The Financial Markets Commission (Comisión para el Mercado Financiero, or CMF) issued a strategy on 25 September 2020 to address climate change in the financial markets. The main objective of this strategy is to promote the disclosure of information related to climate change, as well as to promote the development of a green financial market and integrate climate risks into the risk assessments required of listed companies.
In this regard, the CMF recognized climate change as a financial risk that financial market participants must adequately manage. The work plan proposed by the CMF includes the following:
- The creation of a Climate Change Working Group within the CMF to develop a strategic climate change initiative.
- The participation of the CMF in the Green Finance Public-Private Board of the Ministry of Finance and in the work of the International Organization of Securities Commissions (IOSCO), the International Association of Insurance Supervisors, and the Network of Central Banks and Financial Supervisors to Greening the Financial System (NGFS).
- A plan to boost information disclosure through regulatory changes.
- Development of a plan to promote a green financial marketplace.
- The integration of climate risks into risk assessments. In the short term, this involves defining an international best practice framework for climate risk assessment, monitoring and management (such as the Task Force on Climate-related Financial Disclosure (TCFD) Recommendations, which are expressly mentioned) based on the partnerships the CMF has built.
The CMF also released ‘The Roadmap for Facing Climate-related Risks of the Financial Market Commission’ in April 2022.1 This roadmap lays down CMF’s regulatory objectives vis-a-vis proposed initiatives to mitigate climate change.
Subsequently, the CMF released the ‘New requirements of ecological, social and corporate governance disclosure’ in November 2022.2 This presentation summarizes the risks associated to sustainability, including climate change, along with the CMF’s role and strategy to tackle this matter.
There are several ongoing developments which may affect the legal and commercial context in which Chilean companies carry out their business. Chile’s goal of achieving carbon neutrality by 2050 forms part of the Climate Change Framework Law, which was enacted on 13 June 2022. The law contains guidelines for specific sectors on climate change adaptation and risk assessment based on the vulnerability of each sector.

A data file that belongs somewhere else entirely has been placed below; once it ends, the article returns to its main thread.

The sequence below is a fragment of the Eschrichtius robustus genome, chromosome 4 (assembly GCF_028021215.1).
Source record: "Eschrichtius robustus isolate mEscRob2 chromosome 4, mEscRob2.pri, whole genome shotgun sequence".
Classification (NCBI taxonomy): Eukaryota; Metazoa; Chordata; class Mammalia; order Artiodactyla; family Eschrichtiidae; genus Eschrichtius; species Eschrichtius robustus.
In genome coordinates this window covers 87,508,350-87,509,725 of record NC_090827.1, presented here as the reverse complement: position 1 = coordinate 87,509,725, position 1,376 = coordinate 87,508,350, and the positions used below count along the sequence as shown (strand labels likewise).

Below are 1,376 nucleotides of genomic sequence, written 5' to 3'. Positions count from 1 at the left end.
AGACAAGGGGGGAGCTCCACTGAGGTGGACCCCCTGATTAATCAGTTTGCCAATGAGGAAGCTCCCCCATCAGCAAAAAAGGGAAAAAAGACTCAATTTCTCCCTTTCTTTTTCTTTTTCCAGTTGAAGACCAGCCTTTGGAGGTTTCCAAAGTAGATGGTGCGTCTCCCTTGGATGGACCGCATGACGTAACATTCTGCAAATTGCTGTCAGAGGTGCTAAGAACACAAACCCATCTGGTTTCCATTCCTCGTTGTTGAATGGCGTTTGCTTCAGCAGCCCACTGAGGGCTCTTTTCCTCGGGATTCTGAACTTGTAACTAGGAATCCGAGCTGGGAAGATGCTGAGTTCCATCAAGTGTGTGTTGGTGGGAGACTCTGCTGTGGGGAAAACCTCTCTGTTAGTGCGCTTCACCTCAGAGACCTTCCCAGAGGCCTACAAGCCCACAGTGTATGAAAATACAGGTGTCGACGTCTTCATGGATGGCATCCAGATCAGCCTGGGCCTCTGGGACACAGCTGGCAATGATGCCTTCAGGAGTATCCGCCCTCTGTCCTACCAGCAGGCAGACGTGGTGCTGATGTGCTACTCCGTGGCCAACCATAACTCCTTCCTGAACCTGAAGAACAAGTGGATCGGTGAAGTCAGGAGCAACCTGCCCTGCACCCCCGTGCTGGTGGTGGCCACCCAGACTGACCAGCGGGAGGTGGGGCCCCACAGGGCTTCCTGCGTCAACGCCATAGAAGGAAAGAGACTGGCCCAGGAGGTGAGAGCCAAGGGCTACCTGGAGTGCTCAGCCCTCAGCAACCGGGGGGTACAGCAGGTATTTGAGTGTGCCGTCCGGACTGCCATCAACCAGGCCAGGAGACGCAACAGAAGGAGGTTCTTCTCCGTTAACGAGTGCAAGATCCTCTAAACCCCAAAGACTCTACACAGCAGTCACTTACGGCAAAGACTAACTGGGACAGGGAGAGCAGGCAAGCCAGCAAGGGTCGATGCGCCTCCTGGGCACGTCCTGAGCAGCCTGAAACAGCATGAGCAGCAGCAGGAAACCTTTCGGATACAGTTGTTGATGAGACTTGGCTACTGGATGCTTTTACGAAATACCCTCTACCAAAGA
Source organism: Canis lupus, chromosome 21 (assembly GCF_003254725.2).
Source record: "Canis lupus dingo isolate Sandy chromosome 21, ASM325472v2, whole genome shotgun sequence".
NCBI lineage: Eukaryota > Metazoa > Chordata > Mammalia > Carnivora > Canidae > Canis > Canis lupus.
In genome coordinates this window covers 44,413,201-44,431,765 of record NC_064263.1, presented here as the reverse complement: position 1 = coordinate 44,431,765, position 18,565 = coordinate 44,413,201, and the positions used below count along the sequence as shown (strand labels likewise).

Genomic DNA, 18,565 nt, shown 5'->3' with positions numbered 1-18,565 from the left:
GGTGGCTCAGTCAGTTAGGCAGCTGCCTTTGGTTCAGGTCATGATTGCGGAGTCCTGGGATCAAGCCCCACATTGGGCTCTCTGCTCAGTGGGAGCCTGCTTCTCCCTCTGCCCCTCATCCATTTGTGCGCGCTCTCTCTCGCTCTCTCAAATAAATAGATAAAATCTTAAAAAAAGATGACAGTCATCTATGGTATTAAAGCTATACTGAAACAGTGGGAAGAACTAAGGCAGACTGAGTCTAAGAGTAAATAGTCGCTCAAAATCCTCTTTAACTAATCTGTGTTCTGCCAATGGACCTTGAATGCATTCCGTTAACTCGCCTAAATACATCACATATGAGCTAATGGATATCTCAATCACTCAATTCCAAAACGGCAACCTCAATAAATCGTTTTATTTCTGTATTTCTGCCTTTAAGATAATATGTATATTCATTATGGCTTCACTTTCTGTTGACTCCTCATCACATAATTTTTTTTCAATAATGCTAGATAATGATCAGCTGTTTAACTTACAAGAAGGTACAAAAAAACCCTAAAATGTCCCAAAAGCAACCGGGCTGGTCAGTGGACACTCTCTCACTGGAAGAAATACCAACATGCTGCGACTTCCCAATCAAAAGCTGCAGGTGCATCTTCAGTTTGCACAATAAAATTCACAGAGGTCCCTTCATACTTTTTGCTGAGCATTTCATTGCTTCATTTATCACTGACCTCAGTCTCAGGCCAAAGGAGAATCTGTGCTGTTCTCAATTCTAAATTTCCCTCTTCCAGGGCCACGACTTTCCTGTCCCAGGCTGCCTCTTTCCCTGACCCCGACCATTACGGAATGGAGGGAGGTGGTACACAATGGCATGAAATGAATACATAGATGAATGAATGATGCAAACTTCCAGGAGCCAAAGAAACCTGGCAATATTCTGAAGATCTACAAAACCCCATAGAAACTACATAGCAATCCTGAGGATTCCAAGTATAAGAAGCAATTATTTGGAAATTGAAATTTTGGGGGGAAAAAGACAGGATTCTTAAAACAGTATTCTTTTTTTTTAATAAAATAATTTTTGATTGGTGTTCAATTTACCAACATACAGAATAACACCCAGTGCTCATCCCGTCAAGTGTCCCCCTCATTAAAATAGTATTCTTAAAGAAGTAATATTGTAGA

Additionally, the Chilean constitution is currently undergoing a Constitutional reform process, ending with a public referendum on 17 December 20233. Although a preliminary draft has not yet been made, it is expected to have specific provisions regarding climate and ecological protection.
Directors' Duties and Climate Change
Law No.18,046, known as the Corporations Law, establishes certain fiduciary obligations for members of boards of directors to duly perform their management functions. Among these fiduciary duties, applicable to listed and non-listed entities, are the duty of care, loyalty, confidentiality, information, and accountability.
Chilean General Environmental Law No.19,300 establishes a general legal statute for environmental damage in Chile in its article 51. In relation to the liability of directors and officers, Chile does not have a systematic framework regulating criminal liability for environmental damage.
However, Chile’s regulation on securities and corporations does establish specific duties and levels of responsibility that directors must meet in acting as the governing body of a corporation. Firstly, Law No.18,046 establishes the liability of the board of directors as judicial and extrajudicial representatives of a corporation, along with their civil, administrative and criminal liability for acts or omissions of the corporation acting as a legal entity. Additionally, article 133 extends such liability to officers, establishing their joint and several liabilities for any damages caused to the company, the shareholders or third parties, in breach of Law No.18046, its Rules (contained in Ministry of Finance Supreme Decree No.702 of 2011) and the company by-laws.